Avalon Gardens is a place I lived pretty close by as a kid, and often visited with my parents. It was pretty rough at the time. I was always sort of in awe of the scope. It was bigger than any complex I’d ever seen before. It’s not a single building, but just this massive collection of small ranch houses in this huge one-block neighborhood. There were always so many people outside, walking around, no matter what absurd hour of the night we were there. But on an inspirational level, I’m fascinated with the fact that it’s actually a pretty large complex (it has over 160 units) and was made with one very specific agenda in mind which changed over the years. Specifically, Avalon Gardens was designed as military housing. Very quickly, it became low-income housing. The idea of places with very specific purposes which evolve into others really speak to the way places and populations change. That, to me, is perfect for fiction since it gives a very easy to communicate the idea of a dynamic and organic setting. However, because of the place I chose to situate The Flip in San Jenaro, it’s closer to the neighborhood with the movie studios than the military presence. So, unlike Avalon Gardens, I decided The Flip was designed to accommodate the film boom in the same rough time period (which means the architecture will look similar.) After the golden age of film, things changed, numbers shifted, people moved. San Filipe’s property values fell through the floor, and industrial workers moved in.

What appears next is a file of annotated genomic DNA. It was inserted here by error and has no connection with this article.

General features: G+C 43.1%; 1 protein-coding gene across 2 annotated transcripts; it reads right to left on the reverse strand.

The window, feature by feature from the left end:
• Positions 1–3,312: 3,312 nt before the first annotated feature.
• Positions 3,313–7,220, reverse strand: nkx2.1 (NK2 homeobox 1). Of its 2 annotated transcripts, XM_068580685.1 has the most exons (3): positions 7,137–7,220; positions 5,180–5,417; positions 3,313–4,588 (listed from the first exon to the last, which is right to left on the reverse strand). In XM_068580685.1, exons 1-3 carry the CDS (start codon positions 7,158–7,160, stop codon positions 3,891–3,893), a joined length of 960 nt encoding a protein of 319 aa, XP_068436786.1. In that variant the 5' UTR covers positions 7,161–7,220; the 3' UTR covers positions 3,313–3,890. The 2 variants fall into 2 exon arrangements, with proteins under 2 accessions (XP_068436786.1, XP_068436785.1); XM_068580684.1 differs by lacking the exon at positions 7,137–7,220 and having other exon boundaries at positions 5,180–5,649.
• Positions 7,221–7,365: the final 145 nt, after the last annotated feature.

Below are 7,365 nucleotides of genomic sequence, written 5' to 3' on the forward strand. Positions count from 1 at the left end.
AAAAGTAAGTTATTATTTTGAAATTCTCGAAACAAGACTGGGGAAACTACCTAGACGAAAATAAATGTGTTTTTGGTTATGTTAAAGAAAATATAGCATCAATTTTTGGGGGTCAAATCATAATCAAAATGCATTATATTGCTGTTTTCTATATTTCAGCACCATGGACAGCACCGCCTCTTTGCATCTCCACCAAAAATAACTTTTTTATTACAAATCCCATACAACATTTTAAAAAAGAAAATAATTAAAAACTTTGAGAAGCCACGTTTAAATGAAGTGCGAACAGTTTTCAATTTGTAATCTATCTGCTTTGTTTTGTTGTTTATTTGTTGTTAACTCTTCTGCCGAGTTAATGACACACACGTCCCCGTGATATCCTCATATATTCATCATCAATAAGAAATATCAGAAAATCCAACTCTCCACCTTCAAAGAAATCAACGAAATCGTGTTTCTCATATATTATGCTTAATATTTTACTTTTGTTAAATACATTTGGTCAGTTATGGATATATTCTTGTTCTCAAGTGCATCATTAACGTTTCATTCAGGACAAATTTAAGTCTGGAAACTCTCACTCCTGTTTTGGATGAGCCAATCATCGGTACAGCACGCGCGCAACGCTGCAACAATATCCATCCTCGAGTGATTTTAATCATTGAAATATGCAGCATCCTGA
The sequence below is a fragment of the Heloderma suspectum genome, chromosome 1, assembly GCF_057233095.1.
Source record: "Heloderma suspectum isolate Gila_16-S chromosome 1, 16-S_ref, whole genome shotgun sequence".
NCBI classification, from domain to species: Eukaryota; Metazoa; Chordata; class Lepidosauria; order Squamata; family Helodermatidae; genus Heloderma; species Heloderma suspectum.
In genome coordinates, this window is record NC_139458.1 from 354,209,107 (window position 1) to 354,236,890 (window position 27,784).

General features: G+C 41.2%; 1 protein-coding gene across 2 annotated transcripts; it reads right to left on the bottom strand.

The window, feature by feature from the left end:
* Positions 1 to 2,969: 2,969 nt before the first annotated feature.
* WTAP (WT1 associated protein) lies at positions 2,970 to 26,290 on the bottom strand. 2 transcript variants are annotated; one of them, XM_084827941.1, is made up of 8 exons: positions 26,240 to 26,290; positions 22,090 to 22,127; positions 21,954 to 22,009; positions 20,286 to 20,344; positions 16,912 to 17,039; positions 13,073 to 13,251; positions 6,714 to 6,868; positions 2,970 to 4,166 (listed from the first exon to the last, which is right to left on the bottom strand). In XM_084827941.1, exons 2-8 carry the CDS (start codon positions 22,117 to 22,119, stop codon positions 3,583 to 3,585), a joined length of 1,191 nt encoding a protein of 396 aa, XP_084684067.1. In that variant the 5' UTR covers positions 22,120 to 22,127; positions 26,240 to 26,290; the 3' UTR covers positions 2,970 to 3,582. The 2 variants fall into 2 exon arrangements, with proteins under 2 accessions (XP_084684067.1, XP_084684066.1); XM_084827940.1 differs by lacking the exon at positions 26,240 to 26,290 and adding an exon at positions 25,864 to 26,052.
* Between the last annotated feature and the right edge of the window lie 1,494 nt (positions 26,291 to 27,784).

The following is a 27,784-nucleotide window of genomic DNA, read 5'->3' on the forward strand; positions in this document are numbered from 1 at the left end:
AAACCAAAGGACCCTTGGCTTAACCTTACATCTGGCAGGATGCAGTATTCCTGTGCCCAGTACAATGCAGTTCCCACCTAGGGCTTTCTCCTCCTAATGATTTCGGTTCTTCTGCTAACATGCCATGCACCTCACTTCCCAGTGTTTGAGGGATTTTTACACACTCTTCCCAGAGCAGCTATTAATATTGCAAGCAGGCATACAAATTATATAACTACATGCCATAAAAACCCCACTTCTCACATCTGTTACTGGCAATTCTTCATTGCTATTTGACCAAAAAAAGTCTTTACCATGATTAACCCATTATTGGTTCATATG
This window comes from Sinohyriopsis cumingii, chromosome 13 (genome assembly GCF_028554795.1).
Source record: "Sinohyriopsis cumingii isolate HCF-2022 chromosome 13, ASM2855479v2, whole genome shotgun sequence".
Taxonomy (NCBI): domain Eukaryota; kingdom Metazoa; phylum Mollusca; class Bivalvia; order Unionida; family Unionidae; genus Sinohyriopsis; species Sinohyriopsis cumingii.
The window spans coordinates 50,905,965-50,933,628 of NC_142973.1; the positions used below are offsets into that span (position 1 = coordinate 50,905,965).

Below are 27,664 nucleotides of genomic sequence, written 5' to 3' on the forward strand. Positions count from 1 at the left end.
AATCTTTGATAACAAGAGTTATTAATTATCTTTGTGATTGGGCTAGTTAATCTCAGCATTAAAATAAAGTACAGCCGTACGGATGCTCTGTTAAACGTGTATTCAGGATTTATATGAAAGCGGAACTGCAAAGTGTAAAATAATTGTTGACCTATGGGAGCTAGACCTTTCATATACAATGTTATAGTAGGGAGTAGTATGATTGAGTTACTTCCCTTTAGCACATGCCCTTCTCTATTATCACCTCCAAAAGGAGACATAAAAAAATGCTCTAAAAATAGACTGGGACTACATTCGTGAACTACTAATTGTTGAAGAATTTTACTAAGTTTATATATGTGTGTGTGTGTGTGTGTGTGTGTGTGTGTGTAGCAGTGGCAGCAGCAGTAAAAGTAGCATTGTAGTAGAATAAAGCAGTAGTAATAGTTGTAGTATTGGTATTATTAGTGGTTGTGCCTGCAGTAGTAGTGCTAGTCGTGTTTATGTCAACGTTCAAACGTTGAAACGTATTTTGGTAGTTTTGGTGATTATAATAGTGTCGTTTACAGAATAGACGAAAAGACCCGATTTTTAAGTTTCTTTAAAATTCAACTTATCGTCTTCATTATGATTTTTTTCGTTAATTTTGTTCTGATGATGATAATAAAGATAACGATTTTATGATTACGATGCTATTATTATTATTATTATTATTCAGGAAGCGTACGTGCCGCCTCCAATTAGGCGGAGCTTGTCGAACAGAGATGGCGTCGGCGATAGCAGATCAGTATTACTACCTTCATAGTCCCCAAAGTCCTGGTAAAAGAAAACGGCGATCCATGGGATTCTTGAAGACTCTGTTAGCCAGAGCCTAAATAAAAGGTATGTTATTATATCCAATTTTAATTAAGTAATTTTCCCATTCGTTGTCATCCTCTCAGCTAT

Avalon Gardens, Los Angeles
Avalon Gardens, Los Angeles

I don’t know if I’ll ever get to use this idea, but I want a lot of the entertainment in The Flip to be named after or otherwise styled after the Jazz era. I feel like when the movie business moved out, the area was basically devoid of a real identity. It was very plain. So, the people that moved in, largely African American and Chicano, decided to bring in that (slightly dated at the time) aesthetic to spruce the place up. Also, The Flip is uncharacteristic in San Jenaro because of its attachment to the past. Most of San Jenaro is very new, frustratingly so at times. While individual buildings might be old, if you leave and come back a decade later, you won’t recognize any of the businesses. But some of the bars and businesses in The Flip are really quite old, and quite proud of it. A lot of them proudly bear placards that say, “Established 1958” or whatever. This is particularly of interest for vampire stories set in Southern California, because Southern California vampires think of The Flip as a place that’s tied to history. But, older vampires, vampires from the East Coast or Europe, they’ll scoff at the idea that the 1950s constitutes “old” by any stretch of the imagination.

This of course brings us to vampires in general: San Jenaro is not normal. Most of San Jenaro is very young, by vampire standards. Ramirez (the “Minister,” the head of San Jenaro’s vampire population in Blood Flow) is exceedingly, exceptionally old for the region. None of the other characters in Blood Flow date back before the 1960s. However, vampire culture elsewhere is really quite old on average. I feel that in some places, it wouldn’t be out of the ordinary to meet a vampire who lived to see a Crusade not started by George W Bush.